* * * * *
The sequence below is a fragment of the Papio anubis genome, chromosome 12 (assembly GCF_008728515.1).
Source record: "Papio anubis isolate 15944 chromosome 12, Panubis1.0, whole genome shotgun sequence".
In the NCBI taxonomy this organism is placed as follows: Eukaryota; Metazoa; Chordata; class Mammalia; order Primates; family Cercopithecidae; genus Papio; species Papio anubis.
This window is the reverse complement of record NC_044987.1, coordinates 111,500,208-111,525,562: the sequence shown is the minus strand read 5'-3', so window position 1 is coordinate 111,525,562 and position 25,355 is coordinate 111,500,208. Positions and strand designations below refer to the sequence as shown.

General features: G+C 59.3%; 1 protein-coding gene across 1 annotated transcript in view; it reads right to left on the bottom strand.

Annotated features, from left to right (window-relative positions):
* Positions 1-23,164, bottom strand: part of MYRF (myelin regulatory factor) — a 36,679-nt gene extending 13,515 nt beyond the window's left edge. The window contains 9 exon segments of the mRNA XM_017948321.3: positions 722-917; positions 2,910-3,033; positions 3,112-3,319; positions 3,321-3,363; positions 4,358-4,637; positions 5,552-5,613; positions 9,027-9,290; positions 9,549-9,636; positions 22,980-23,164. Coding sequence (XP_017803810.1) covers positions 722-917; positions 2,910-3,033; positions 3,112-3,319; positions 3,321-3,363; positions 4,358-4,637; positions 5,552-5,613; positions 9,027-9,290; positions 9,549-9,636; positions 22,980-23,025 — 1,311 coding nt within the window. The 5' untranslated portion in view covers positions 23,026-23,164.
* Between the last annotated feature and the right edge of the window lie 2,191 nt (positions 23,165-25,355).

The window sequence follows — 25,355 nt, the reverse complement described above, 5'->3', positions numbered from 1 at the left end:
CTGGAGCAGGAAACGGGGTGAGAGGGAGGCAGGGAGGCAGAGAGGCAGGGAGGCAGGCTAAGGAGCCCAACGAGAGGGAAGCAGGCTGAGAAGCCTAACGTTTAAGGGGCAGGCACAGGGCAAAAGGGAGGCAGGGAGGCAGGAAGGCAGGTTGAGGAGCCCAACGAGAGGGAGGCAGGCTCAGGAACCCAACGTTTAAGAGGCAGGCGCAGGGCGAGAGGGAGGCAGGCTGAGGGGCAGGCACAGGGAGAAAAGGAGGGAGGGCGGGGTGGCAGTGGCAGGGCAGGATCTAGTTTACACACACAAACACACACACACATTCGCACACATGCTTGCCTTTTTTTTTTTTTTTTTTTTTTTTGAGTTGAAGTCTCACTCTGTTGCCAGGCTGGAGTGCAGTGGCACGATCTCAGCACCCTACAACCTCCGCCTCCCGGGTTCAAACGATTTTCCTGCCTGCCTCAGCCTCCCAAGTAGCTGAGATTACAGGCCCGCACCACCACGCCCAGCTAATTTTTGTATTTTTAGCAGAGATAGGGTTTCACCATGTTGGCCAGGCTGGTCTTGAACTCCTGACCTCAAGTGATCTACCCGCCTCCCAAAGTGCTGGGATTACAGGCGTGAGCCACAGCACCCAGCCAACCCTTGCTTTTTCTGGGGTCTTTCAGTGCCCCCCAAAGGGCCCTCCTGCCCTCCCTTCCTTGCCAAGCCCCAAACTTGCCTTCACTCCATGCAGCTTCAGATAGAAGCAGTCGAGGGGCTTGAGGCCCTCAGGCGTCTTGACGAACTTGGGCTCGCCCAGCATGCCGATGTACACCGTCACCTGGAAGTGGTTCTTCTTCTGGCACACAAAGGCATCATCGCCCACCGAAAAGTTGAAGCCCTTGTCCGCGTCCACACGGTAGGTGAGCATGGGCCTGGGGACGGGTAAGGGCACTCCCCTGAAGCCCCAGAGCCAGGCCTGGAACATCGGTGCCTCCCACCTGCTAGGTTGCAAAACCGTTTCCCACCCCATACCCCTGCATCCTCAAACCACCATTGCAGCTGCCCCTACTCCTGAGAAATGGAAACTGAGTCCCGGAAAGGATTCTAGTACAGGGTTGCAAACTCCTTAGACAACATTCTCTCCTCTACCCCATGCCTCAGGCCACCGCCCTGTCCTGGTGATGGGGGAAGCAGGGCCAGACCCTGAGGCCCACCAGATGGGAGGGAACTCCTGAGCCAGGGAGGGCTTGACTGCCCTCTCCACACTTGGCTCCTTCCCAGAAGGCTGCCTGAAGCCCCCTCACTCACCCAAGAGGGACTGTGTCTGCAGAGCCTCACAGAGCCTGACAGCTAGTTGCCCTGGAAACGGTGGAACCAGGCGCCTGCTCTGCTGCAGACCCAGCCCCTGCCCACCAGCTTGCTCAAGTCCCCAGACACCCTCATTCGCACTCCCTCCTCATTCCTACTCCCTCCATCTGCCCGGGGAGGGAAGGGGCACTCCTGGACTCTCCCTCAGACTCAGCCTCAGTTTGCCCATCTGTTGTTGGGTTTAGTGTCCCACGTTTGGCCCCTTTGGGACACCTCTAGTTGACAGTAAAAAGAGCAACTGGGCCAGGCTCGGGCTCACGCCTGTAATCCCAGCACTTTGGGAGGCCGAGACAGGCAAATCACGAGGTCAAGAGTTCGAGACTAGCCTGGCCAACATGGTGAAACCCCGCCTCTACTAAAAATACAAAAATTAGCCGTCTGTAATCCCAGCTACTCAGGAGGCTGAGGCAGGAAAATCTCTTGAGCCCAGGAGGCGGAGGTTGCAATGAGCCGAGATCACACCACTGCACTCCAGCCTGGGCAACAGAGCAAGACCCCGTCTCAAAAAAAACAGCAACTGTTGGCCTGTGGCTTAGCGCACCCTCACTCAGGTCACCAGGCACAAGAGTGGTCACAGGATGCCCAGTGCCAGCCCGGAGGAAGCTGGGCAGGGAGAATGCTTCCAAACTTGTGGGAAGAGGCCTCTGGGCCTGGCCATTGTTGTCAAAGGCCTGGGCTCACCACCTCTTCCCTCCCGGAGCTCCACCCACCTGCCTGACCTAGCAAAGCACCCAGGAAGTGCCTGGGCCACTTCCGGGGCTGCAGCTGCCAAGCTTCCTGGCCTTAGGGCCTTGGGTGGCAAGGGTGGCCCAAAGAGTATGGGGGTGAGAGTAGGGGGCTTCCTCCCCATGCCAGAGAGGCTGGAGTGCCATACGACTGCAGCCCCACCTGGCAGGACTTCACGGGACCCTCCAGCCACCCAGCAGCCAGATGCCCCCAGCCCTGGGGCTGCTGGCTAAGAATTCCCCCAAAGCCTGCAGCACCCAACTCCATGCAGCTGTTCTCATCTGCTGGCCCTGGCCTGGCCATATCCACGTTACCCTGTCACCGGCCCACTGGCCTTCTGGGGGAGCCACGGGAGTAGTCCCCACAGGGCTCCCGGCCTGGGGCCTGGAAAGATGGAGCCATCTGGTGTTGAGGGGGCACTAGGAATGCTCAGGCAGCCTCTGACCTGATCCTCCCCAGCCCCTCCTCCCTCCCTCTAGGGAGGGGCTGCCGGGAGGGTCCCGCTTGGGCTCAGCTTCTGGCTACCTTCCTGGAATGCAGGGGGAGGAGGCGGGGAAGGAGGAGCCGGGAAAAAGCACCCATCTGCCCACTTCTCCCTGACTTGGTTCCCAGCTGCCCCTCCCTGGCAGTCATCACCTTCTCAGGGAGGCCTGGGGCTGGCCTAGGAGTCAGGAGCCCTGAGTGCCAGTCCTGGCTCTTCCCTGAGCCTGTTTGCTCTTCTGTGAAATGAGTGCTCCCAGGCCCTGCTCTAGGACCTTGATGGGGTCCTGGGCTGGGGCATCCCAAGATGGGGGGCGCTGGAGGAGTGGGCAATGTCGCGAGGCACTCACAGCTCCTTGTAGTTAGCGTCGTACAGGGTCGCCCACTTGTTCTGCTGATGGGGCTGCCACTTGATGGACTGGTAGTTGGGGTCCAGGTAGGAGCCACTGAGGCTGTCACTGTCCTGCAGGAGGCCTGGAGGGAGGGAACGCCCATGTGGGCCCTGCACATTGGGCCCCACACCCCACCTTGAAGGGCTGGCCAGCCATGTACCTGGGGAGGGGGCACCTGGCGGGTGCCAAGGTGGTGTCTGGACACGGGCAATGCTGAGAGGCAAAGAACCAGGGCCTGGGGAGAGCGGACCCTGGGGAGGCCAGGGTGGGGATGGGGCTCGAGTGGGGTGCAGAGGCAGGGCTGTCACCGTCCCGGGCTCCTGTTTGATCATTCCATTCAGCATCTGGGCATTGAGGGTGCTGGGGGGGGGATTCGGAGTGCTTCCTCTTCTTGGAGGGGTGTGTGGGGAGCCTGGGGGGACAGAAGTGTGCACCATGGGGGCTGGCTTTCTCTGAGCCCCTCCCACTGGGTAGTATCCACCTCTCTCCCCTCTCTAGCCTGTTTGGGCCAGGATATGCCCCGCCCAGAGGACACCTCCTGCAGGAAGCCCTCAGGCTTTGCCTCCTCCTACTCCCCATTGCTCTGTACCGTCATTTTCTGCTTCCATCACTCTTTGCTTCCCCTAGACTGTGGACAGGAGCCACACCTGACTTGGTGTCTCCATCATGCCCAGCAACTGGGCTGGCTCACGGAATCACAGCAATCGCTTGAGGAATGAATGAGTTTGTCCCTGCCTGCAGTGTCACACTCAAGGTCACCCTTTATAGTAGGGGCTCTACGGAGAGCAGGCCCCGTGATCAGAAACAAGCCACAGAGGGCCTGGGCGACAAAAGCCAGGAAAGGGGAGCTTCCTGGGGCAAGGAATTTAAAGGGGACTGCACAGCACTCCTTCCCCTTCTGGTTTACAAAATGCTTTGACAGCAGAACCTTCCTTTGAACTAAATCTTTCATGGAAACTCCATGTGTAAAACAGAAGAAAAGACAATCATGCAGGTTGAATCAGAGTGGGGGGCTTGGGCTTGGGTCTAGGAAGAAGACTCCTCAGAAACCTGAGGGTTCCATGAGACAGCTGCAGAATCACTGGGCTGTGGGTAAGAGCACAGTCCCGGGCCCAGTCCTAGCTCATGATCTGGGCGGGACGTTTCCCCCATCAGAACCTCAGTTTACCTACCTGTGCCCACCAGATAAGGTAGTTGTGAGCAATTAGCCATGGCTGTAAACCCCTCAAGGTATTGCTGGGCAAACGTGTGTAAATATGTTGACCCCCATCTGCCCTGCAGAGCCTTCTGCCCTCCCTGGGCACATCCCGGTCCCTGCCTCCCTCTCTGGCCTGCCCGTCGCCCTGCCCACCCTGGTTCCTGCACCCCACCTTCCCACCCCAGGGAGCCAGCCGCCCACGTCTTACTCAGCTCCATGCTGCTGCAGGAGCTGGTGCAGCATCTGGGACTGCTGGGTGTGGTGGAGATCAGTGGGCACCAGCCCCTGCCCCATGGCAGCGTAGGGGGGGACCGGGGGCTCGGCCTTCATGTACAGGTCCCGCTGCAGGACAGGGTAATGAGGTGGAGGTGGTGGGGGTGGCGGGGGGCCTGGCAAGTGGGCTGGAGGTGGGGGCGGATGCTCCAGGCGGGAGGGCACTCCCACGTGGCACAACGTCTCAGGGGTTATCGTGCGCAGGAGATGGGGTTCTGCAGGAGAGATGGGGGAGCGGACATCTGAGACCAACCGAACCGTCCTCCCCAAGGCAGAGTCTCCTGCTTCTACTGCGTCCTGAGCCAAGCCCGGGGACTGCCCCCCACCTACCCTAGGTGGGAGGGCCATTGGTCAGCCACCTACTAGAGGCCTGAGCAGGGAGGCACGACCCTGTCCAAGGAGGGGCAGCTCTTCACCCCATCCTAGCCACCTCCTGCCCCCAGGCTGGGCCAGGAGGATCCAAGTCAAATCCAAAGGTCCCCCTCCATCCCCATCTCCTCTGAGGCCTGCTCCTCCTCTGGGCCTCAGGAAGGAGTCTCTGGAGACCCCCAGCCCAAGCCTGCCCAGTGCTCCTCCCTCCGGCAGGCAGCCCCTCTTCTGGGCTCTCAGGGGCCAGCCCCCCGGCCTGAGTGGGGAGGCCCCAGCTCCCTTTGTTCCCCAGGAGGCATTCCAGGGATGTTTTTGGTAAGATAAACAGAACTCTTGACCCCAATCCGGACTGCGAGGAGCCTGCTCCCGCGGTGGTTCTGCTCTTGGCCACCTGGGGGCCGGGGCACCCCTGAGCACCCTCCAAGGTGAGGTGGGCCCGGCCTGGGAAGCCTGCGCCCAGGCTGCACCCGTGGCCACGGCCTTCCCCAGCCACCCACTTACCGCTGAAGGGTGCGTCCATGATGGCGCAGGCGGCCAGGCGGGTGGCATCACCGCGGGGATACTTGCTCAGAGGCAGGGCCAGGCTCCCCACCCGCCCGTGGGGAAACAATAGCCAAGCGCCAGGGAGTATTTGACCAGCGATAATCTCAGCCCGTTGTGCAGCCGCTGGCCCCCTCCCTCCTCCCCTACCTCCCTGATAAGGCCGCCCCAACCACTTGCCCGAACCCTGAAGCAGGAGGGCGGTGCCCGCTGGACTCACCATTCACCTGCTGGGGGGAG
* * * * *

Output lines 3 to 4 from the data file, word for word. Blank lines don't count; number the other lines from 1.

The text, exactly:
In the NCBI taxonomy this organism is placed as follows: Eukaryota; Metazoa; Chordata; class Mammalia; order Primates; family Cercopithecidae; genus Papio; species Papio anubis.
This window is the reverse complement of record NC_044987.1, coordinates 111,500,208-111,525,562: the sequence shown is the minus strand read 5'-3', so window position 1 is coordinate 111,525,562 and position 25,355 is coordinate 111,500,208. Positions and strand designations below refer to the sequence as shown.